[7] (N.M. Higher Education Department, 2018)

[8] (Education Advisory Board, 2016)

[9] (N.M. Legislative Finance Committee, 2017)

[10] (Albuquerque Journal, Higher Education Town Hall, 2017)

[11] (Galvin, 2017; Courtney, 2018)

[12] (N.M. Legislative Finance Committee, 2017)

[13] (N.M. Legislative Finance Committee, 2017)

[14] (N.M. Legislative Finance Committee, 2017)

[15] (N.M. Higher Education Department, Funding Formula Guide, 2017)

[16] (N.M. Higher Education Department, Funding Formula Guide, 2017)

[17] (Albuquerque Journal, Higher Education Town Hall, 2017) 

[18] (The Pew Charitable Trusts, 2015)

[19] (N.M. Higher Education Department, 2017)

[20] (Nott, 2017; Center on Budget and Policy Priorities, 2017) 

[21] (The Pew Charitable Trusts, 2015)

[22] (Douglas, 2017)

[23] (Albuquerque Journal Editorial Board, 2017)

[24] (Marcus, 2017; Strayer, 2016)

[25] (N.M. Legislative Finance Committee, 2017)

[26] (N.M. Higher Education Department, 2017)

[27] (N.M. Legislative Finance Committee, 2017)

[28] (N.M. Legislative Finance Committee, 2017)

[29] (N.M. Higher Education Department, 2017)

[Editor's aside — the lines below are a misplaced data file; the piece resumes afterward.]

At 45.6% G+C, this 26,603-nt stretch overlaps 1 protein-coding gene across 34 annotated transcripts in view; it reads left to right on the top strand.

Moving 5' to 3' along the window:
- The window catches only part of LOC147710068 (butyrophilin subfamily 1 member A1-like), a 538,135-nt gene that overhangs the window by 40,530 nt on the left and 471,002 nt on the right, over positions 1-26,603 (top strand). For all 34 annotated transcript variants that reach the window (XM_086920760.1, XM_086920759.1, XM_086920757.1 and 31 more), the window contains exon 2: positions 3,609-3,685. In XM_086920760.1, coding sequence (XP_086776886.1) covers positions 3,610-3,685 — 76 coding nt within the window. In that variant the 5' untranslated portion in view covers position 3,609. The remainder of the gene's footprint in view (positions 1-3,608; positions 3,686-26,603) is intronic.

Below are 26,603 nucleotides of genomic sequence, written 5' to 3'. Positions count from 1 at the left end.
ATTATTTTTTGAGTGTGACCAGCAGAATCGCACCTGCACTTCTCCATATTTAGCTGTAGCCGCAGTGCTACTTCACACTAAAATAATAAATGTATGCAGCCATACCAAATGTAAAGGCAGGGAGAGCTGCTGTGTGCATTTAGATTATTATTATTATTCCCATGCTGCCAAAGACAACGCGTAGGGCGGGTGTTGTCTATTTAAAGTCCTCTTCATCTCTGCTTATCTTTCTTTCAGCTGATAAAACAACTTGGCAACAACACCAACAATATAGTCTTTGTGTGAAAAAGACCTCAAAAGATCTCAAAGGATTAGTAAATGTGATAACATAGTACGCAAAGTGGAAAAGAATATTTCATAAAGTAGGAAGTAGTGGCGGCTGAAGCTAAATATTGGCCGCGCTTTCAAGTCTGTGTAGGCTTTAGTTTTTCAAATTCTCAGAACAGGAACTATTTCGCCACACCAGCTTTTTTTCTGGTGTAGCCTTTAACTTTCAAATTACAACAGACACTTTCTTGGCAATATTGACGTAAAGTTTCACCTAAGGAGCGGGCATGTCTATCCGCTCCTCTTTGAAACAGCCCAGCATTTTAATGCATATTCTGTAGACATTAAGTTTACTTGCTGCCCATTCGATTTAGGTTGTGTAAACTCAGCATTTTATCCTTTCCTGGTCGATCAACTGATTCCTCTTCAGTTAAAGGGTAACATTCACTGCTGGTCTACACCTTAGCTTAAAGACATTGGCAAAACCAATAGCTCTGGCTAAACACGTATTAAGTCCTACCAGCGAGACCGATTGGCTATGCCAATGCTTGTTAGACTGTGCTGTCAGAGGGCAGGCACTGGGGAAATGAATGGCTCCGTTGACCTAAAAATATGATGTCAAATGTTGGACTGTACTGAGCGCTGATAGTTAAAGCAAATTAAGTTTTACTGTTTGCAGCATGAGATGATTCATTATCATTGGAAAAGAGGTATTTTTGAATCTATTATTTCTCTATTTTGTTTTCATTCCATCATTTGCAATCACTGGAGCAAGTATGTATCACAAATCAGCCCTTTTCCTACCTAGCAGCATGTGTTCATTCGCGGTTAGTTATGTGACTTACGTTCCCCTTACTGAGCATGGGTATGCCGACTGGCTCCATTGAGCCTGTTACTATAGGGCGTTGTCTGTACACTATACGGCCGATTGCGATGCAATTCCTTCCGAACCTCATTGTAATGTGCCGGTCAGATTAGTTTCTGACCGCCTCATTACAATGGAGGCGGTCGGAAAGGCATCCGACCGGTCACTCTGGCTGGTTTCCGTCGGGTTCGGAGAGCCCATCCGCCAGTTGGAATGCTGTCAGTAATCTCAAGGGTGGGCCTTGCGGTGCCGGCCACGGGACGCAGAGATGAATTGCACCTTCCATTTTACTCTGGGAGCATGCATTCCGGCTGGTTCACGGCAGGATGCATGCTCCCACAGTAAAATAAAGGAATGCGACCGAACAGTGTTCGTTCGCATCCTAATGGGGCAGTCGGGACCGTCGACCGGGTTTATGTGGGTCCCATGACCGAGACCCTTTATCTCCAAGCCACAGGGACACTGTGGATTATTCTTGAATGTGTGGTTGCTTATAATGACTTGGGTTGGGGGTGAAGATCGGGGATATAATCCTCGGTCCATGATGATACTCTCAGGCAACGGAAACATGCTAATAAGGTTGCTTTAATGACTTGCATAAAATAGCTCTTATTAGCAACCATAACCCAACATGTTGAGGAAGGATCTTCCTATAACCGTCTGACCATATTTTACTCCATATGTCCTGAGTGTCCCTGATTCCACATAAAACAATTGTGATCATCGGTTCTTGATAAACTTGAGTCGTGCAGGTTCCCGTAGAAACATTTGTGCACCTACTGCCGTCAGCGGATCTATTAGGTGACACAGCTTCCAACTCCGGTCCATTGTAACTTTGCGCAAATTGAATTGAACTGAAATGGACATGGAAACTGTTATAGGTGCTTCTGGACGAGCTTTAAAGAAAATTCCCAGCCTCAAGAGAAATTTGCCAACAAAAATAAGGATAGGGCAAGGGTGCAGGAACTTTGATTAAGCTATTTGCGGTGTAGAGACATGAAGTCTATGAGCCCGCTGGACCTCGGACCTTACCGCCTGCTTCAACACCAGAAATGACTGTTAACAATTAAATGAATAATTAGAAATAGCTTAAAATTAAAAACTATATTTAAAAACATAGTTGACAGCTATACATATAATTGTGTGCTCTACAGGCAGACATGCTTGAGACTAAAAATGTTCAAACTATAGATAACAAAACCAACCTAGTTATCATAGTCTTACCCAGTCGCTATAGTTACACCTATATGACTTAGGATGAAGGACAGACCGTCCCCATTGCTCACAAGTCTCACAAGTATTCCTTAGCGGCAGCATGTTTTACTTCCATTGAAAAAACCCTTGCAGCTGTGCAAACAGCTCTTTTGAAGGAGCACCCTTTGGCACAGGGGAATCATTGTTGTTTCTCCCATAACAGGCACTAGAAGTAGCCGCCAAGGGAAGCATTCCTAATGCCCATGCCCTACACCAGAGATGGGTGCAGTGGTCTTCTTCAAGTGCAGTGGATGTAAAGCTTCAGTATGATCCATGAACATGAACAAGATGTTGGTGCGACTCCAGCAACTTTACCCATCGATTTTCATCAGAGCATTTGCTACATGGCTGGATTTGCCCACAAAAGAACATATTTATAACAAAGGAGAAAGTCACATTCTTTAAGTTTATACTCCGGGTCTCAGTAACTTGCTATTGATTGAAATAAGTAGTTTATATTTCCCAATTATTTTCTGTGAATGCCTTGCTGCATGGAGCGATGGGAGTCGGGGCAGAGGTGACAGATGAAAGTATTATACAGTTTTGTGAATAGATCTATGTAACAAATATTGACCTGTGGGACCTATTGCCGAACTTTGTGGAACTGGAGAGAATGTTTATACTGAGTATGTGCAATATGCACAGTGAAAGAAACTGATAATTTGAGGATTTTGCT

[30] (N.M. Higher Education Department, Governance Structure: Study and Recommendations, 2017)

[31] (N.M. Higher Education Department, 2017; N.M. Legislative Finance Committee, 2017)

[32] (N.M. Higher Education Department, 2017)

[33] (N.M. Legislative Finance Committee, 2017)

[34] (Albuquerque Journal, Higher Education Town Hall event, 2017)

[35] (N.M. Legislative Finance Committee, 2017)

[36] (U.S. Department of Education, n.d.)

[37] (The Higher Learning Commission, n.d.)

[38] (N.M. Legislative Finance Committee, 2017)

[39] (N.M. Legislative Finance Committee, 2017)

[40] (Carillo, 2017)

[41] (NM in Focus, 2016; Student Loan Report, 2017)

[42] (N.M. Legislative Finance Committee, 2017)

[43] (N.M. Legislative Finance Committee, 2017)

[44] (N.M. Higher Education Department, 2017)

[45] (N.M. Higher Education Department, 2017)

[46] (The National Academies of Sciences, Engineering and Medicine, n.d.)

[47] (National Conference of State Legislatures, n.d.)

[48] (HCM Strategists, n.d.; N.M. Legislative Finance Committee, 2017)

[49] (N.M. Higher Education Department, 2017)

[50] (N.M. Higher Education Department, 2017)

[51] (Grassberger, 2017)

[52] (N.M. Legislative Finance Committee, N.M. Higher Education Department letter, 2017) (DeKay, 2018)

[53] (Albuquerque Business First Higher Education Forum, 2017; N.M. Voices for Children, 2015

[54] (Heinrich, 2018)